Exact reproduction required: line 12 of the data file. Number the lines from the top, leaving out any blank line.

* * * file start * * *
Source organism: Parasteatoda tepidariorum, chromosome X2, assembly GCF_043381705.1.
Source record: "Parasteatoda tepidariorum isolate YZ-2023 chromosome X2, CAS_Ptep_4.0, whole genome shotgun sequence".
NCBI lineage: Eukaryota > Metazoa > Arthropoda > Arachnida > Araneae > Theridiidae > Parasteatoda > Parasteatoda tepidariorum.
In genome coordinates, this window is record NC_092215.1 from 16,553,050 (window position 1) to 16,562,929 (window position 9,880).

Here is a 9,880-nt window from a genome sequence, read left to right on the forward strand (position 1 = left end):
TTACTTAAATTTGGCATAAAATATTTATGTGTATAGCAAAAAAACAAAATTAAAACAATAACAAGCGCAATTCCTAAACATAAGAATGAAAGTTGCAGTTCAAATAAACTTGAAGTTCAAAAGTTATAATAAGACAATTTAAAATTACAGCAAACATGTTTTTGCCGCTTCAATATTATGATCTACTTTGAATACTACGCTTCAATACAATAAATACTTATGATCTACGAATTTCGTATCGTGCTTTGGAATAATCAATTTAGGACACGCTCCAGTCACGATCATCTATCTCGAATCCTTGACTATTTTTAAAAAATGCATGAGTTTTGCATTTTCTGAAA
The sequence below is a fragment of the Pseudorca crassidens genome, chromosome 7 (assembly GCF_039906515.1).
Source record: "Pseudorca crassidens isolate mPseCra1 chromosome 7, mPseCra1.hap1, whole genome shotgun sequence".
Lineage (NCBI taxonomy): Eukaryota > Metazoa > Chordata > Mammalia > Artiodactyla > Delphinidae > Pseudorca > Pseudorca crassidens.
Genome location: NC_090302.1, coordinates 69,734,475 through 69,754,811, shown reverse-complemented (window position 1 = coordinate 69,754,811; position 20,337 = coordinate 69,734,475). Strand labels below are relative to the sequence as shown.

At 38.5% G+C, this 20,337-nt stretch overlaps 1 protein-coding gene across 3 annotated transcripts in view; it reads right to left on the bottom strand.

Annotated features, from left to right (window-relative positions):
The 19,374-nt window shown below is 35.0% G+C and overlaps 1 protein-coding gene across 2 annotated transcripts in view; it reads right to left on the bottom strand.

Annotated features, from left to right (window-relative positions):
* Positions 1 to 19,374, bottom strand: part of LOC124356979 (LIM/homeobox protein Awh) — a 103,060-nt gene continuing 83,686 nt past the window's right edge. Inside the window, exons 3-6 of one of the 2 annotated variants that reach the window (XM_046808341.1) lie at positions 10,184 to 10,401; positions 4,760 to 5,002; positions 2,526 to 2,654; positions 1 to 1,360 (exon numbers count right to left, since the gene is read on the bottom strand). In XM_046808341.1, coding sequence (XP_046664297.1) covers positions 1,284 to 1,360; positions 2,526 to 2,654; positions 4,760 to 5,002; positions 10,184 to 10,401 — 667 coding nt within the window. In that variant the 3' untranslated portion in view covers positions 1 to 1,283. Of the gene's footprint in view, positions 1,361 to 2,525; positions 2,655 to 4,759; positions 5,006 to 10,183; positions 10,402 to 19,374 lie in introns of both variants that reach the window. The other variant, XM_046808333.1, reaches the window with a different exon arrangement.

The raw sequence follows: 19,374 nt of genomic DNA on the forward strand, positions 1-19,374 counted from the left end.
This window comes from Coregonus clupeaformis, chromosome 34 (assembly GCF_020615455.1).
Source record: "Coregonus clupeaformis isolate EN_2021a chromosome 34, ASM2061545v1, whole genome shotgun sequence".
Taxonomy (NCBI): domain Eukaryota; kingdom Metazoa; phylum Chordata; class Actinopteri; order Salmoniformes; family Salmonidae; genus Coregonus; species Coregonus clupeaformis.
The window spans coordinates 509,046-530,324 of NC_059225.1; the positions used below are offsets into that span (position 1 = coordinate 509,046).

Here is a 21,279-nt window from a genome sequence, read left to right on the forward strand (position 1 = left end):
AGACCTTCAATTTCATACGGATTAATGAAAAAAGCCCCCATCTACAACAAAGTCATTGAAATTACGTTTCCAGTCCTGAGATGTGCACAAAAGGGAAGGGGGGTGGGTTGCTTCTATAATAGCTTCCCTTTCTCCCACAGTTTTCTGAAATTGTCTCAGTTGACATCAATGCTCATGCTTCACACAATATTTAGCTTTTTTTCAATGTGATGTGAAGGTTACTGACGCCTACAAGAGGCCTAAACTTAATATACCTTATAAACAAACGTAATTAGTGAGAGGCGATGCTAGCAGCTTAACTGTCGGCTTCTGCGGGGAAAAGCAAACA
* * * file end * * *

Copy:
Annotated features, from left to right (window-relative positions):